(‘other’ referring, of course, to this debacle)
There are four certainties in life: death, taxes, Harry Redknapp doing interviews out of car windows, and me getting ignored and walked away from by near-strangers. On this last point, I will now tell you the violin-squeaking tragedy that occurred to me, last summer at my school’s Prospective Parents’ Evening.
This event, known as PPE, is a relatively formal occasion in which parents of children aged nine to ten are encouraged to look around the school, before they decide if they want to send their kids there; our school is locally very popular, and there are many parents who want more information about the place, so this has become an annual event. The year twelve Prefects, of which I was one, are expected to lead groups of such parents around the school, showing off our fancy, black-bordered interactive whiteboards and hallways not infested with vermin, like glorified, CV-writing tour guides.
The first of my groups managed to totally reject me, with each family coming up to me individually and apologising profusely that they had another event to attend to – their son’s kickboxing class, for instance, an occasion that somehow involved the leaving of two parents, a grandfather and a few sisters – before leaving as one, accompanied to an exit by one of the year nines that was helping out, and I was, happily, given seniority over.
What was sad about the first group was that they all seemed to engage with me as a person, remembering my name after I introduced myself, and genuinely caring about what I was doing for my A-levels, and how I felt this PPE guiding malarkey would help me in the long run which, admittedly, it did make me a better communicator, especially with large groups of people I don’t actually know.
Furthermore, the slow pace of the sodding-off meant that I was left with first three, then two, then just one, family, so my guiding of them became less like me gently directing them towards various subject teachers and answering questions as they were asked (as was the plan), and more like me telling them where to go, instructing them of what’s coming next, and saying how I really do enjoy A-level English; this was not out of a desire for revenge after my earlier rejections, but I had gone into the evening preparing to spread my energy across as group of twenty or so people – now, three poor folks were getting all of that attention.
But my second rejection was the more hurtful, especially as it wasn’t my fault (seriously); in an attempt to reduce crowds throughout the route of walking groups, the school decided to reverse the direction of the circuit through the school; once all of the anti-clockwise people had left the premises, new groups were shown clockwise. Sadly, the first route had two starting points, whereas the second, hastily-constructed, route had only one; therefore, in an attempt to reduce crowding across the school, we had bottlenecked all of the parents into one Geography classroom, with the line for entry stretching back as far as that for a One Direction concert.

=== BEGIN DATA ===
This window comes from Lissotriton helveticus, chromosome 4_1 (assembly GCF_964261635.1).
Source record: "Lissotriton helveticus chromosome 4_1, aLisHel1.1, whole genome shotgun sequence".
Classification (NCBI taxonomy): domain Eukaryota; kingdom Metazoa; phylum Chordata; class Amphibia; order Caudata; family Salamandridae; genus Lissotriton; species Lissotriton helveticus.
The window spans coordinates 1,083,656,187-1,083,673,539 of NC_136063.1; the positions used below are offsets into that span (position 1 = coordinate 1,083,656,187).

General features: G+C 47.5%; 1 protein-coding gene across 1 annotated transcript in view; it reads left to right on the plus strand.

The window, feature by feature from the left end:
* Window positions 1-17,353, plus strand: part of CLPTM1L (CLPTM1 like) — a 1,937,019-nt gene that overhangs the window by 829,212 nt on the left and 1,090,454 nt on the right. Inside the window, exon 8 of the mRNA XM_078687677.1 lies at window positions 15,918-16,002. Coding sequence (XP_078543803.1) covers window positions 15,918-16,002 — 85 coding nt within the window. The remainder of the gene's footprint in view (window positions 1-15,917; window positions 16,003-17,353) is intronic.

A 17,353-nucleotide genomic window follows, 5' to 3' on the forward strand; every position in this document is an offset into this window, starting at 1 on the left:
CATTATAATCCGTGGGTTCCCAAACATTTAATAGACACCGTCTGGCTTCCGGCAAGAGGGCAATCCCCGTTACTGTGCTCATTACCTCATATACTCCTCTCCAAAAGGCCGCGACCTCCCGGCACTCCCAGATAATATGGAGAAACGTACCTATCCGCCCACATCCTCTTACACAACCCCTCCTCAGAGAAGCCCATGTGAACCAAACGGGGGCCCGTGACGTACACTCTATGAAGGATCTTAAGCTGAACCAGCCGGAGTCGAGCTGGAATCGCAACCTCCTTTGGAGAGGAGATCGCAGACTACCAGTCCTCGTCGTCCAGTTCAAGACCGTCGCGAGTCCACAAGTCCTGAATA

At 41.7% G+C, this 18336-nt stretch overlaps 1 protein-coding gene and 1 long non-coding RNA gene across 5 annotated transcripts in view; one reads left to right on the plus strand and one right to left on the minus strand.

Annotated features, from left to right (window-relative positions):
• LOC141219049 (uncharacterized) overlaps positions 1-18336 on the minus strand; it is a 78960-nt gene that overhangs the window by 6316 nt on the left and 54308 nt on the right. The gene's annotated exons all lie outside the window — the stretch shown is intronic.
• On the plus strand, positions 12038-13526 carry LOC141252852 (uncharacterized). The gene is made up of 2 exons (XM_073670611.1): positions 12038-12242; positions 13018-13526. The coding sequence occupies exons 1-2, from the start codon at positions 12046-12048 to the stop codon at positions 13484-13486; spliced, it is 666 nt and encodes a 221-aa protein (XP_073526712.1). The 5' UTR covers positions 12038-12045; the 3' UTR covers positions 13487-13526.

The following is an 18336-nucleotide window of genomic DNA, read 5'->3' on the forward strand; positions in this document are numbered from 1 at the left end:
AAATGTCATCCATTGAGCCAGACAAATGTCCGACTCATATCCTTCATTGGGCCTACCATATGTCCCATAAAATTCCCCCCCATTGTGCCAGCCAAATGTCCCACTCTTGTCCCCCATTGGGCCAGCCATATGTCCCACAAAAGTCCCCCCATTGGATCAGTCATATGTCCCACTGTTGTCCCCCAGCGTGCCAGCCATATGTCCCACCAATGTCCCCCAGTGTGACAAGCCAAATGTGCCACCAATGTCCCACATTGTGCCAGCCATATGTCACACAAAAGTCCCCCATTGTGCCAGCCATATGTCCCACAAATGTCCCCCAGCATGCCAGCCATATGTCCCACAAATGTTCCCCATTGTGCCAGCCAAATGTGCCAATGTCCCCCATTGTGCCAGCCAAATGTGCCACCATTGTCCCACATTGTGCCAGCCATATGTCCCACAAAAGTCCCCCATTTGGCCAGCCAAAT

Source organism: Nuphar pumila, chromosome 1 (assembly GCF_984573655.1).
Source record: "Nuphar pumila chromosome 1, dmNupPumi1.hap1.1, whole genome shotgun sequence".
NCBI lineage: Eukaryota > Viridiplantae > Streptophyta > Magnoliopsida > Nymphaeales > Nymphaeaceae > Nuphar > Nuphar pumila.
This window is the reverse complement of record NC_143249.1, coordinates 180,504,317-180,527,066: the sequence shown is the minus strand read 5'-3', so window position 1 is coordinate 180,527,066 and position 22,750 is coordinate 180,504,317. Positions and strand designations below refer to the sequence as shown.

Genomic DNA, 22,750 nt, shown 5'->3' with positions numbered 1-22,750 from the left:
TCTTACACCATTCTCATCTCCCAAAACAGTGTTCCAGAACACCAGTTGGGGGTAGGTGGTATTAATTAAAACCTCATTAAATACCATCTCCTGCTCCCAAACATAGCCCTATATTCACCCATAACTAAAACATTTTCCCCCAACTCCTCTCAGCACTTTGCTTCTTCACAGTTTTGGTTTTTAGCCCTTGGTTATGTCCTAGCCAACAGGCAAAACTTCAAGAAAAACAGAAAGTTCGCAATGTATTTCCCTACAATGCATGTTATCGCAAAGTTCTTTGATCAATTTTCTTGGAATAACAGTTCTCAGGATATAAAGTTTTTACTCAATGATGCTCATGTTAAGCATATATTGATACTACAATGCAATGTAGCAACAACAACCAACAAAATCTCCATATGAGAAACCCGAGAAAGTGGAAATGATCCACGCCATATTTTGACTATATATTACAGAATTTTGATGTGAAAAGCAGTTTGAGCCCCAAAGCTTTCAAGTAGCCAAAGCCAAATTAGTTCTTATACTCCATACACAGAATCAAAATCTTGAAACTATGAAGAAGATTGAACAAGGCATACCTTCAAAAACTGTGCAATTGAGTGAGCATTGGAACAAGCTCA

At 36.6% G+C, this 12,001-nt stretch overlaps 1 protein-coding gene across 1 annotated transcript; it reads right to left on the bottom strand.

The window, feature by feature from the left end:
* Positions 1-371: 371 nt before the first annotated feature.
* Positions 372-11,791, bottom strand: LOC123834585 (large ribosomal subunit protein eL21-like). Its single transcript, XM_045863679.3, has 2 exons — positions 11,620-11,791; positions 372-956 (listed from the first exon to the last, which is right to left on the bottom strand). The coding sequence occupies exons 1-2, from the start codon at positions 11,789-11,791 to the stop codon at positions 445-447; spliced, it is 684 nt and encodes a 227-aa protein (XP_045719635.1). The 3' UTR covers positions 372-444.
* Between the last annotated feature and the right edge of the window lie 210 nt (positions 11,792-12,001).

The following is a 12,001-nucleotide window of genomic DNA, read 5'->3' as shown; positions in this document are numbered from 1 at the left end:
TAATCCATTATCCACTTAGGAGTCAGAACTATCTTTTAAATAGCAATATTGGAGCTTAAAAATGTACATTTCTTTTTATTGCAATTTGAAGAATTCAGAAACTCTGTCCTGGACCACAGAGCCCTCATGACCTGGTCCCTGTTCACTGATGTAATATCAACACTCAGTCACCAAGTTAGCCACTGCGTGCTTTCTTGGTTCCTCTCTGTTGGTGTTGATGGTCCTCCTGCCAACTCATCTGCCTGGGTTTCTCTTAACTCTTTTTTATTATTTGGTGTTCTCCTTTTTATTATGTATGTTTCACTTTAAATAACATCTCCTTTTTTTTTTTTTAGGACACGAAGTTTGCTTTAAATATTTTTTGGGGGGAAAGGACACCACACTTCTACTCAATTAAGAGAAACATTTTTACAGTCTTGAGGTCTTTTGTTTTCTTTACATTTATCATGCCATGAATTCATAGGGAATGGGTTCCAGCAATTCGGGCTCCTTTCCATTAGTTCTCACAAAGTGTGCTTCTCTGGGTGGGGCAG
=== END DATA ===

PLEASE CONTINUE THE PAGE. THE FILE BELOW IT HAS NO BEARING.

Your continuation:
This meant that one person from my group, who I was chatting to as we waited, left as soon as he poked his head into that classroom, perhaps fearing the inevitable congestion. However, he had a PhD from Oxbridge for Geography and so, to me, the most Geographically-qualified member of my group had taken one look at our Geography department, and buggered off; my personal responsibility for this apparent failure was compounded by the fact that I study Geography, and so I feared perhaps I had discredited the quality of Geography teaching with stupid points and ill-informed opinions. Regardless, I felt pretty crappy.
Things got worse, however, as all of the groups melded into one in this Geography classroom (which is, admittedly, the size of a small hall); I quickly lost my adults in the sea of identically-enthusiastic, child-clutching question-askers, and couldn’t find them again. In fact, neither could anyone – I talked to a friend of mine who had lost his group, and he reasoned that he would wait for all the parents to progress on the tour, before claiming any lost stragglers as ‘his’, and proceeding with a new group. The bastard had taken the one get-out-of-jail-free card available for such a scenario.
Having scraped some halfway familiar-looking adults together, I proceeded with the tour, again losing each family one by one as they had other matters to attend to. However, I retained one group of about five adults, led by a very friendly, education-enthusing bloke with a backpack, who I basically talked to for the remainder of the tour; whether he was faking his enthusiasm out of pity for my blog post-inspiring sadness, or he actually cared about me and the school, I don’t know (I suspect it’s the latter), but it helped me feel less sucky about myself.
Despite his warmth, and the fact that he bought me a Diet Coke at the end of the tour in thanks, I still feel that I was too distant with the people I did have for too long, and not engaging enough when opportunities arose; I let them do their own thing too much, to the extent that I lost them, and any interest or engagement with them was more of my attempt to manufacture conversational topics to compensate for my earlier distance, as opposed to more natural conversation.
I think my overall crappiness on that evening was summed up perfectly by my old French teacher, after I asked ‘Miss, I’ve lost all of my groups – I think it’s my fault.’
‘Well, of course it is.’